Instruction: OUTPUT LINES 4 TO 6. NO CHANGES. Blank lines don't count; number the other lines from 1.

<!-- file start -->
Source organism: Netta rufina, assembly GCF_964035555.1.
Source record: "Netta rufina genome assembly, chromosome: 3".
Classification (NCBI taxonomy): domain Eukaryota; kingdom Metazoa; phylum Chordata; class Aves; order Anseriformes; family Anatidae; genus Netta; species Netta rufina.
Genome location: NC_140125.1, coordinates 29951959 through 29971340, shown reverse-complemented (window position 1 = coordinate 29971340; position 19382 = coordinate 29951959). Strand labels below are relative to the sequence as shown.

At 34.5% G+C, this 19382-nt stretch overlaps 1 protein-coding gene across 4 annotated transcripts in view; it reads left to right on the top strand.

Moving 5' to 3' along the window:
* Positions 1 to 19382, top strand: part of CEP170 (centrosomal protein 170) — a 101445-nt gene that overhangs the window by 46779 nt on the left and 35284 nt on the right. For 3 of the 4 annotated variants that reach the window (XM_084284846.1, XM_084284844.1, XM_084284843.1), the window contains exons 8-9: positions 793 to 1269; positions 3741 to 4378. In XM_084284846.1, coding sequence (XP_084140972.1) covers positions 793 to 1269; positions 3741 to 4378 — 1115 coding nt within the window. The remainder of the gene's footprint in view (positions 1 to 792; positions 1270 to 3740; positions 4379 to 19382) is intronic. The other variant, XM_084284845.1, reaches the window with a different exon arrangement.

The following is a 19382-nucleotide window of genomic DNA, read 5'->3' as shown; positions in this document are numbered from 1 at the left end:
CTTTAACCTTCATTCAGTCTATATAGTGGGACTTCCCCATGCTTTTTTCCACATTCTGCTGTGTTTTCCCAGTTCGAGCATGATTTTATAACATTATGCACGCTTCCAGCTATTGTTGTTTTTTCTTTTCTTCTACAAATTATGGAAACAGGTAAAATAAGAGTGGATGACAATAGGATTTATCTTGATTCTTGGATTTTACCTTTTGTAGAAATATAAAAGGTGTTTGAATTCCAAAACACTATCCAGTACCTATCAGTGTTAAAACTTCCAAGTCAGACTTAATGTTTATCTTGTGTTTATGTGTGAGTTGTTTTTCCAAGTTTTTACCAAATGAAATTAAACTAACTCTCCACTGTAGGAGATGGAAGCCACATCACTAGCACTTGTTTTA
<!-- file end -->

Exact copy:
Genome location: NC_140125.1, coordinates 29951959 through 29971340, shown reverse-complemented (window position 1 = coordinate 29971340; position 19382 = coordinate 29951959). Strand labels below are relative to the sequence as shown.

At 34.5% G+C, this 19382-nt stretch overlaps 1 protein-coding gene across 4 annotated transcripts in view; it reads left to right on the top strand.

Moving 5' to 3' along the window: